Concordia researchers have developed a technique to detect obstructions in a type of mechanical heart valve that they believe can contribute to safer follow-up methods for cardiologists and their patients.
The team led by Lyes Kadem, professor in Department of Mechanical, Industrial and Aerospace Engineering to the Gina Cody School of Engineering and Computer Science, published their results in the journal Artificial organs. Doctoral candidate Ahmed Darwish was lead author and Giuseppe Di Labbio, assistant professor Wael Saleh and Othman Smadi of Hashemite University in Jordan contributed.
The researchers used high-tech equipment to examine the downstream flow of a two-sheet mechanical heart valve (BMHV). The equipment included a tailored dual-activation left cardiac duplicator designed and created in their laboratory by Concordia college students, a high-speed camera and a laser.
Despite its imposing name, the BMHV is a simple ring with an internal diameter of about 2.5 cm. Two carbon-based leaflets inside the ring open and close as the heart pumps blood from the left ventricle and into the aortic arch, which sends blood into the body.
They replace the damaged aortic valves and are installed by open heart surgery. A blocked BMHV can be catastrophic.
Blood flow mapping
The method the team designed simulated blood flow patterns resulting from six different heart valve blocks. The researchers photographed particles immersed in a liquid that mimics blood and pumped the fluid through the heart duplicator.
Using a technique called velocimetry of particle images, were able to determine the flow velocity. It allowed them to simulate the flow of blood with the leaflets completely free of obstruction, when they were partially obstructed and completely blocked.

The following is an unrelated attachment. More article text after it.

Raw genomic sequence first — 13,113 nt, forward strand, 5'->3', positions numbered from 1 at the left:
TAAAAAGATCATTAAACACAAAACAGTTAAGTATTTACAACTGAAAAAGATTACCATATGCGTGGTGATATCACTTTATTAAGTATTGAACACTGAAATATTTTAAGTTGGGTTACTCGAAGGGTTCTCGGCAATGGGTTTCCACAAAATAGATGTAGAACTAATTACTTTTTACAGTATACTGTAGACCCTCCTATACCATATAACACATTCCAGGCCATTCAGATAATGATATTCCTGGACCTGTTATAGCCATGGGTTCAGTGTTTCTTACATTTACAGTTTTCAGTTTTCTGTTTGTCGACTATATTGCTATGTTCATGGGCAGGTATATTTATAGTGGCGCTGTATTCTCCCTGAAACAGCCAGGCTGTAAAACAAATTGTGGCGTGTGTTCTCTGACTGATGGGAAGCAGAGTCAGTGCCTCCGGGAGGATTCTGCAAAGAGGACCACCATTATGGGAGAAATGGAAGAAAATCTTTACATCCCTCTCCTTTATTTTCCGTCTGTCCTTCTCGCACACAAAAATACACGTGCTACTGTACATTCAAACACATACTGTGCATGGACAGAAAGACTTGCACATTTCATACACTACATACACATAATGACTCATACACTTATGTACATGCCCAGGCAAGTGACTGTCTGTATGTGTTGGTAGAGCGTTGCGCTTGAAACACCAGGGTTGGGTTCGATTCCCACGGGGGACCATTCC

"Imagine being outside a stadium and the crowd moving away from three gates one next to the other," says Kadem, the Concordia Research Chair for cardiovascular engineering and medical devices.
"If the gates are open, you will see a uniform distribution of people coming out of all three openings. If a gate is closed, you will see more people starting from the other two and none from the closed one. Therefore, we will deduce that c & # 39; it's a block. "
When applied using phase-contrast magnetic resonance (MRI), the method is both non-invasive and radiation-free, says Kadem. This means that doctors can use it for the detection of BMHV dysfunctions and follow-up.
"Currently, the ultrasound is the best way to detect valve dysfunction," he says. "The next step is the cinefluoroscopy, which uses radiation. It is not possible to use this method as a follow-up because it exposes the patient to radiation and increases the risk of cancer."
Darwish and Kadem note that artificial heart valves are generally safe but are not risk free. C is a probability between 0.1% and 6% of dysfunctions that can occur between one hour and 20 years after the replacement of the biological valve. These can be fatal, with a mortality rate of 28.6% when a dysfunction causes an emergency.
This research is supported by a scholarship from the Research Council of Natural Sciences and Engineering of Canada.
Read the cited document: Experimental investigation of the downstream flow of a dysfunctional bileaflet mechanical aortic valve.
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